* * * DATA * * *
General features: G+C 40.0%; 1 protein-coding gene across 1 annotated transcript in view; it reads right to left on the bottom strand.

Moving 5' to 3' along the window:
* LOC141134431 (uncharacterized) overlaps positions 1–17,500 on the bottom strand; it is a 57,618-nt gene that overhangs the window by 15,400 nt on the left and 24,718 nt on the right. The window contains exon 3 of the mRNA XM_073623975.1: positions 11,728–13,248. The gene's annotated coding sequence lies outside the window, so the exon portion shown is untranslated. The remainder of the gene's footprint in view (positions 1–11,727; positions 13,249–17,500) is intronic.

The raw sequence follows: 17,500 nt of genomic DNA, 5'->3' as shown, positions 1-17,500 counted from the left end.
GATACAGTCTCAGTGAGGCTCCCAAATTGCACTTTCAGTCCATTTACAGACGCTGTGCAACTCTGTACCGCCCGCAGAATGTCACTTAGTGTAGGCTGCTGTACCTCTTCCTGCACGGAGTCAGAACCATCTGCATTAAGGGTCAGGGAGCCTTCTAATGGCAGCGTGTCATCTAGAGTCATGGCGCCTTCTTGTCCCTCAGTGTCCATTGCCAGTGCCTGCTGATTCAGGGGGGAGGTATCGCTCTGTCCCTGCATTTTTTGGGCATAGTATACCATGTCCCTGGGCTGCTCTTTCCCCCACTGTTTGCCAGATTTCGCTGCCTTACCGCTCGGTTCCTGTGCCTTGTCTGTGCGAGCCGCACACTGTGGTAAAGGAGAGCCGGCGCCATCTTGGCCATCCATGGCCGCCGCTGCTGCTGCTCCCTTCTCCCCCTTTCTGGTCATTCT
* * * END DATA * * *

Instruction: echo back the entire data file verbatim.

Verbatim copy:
General features: G+C 40.0%; 1 protein-coding gene across 1 annotated transcript in view; it reads right to left on the bottom strand.

Moving 5' to 3' along the window:
* LOC141134431 (uncharacterized) overlaps positions 1–17,500 on the bottom strand; it is a 57,618-nt gene that overhangs the window by 15,400 nt on the left and 24,718 nt on the right. The window contains exon 3 of the mRNA XM_073623975.1: positions 11,728–13,248. The gene's annotated coding sequence lies outside the window, so the exon portion shown is untranslated. The remainder of the gene's footprint in view (positions 1–11,727; positions 13,249–17,500) is intronic.

The raw sequence follows: 17,500 nt of genomic DNA, 5'->3' as shown, positions 1-17,500 counted from the left end.
GATACAGTCTCAGTGAGGCTCCCAAATTGCACTTTCAGTCCATTTACAGACGCTGTGCAACTCTGTACCGCCCGCAGAATGTCACTTAGTGTAGGCTGCTGTACCTCTTCCTGCACGGAGTCAGAACCATCTGCATTAAGGGTCAGGGAGCCTTCTAATGGCAGCGTGTCATCTAGAGTCATGGCGCCTTCTTGTCCCTCAGTGTCCATTGCCAGTGCCTGCTGATTCAGGGGGGAGGTATCGCTCTGTCCCTGCATTTTTTGGGCATAGTATACCATGTCCCTGGGCTGCTCTTTCCCCCACTGTTTGCCAGATTTCGCTGCCTTACCGCTCGGTTCCTGTGCCTTGTCTGTGCGAGCCGCACACTGTGGTAAAGGAGAGCCGGCGCCATCTTGGCCATCCATGGCCGCCGCTGCTGCTGCTCCCTTCTCCCCCTTTCTGGTCATTCT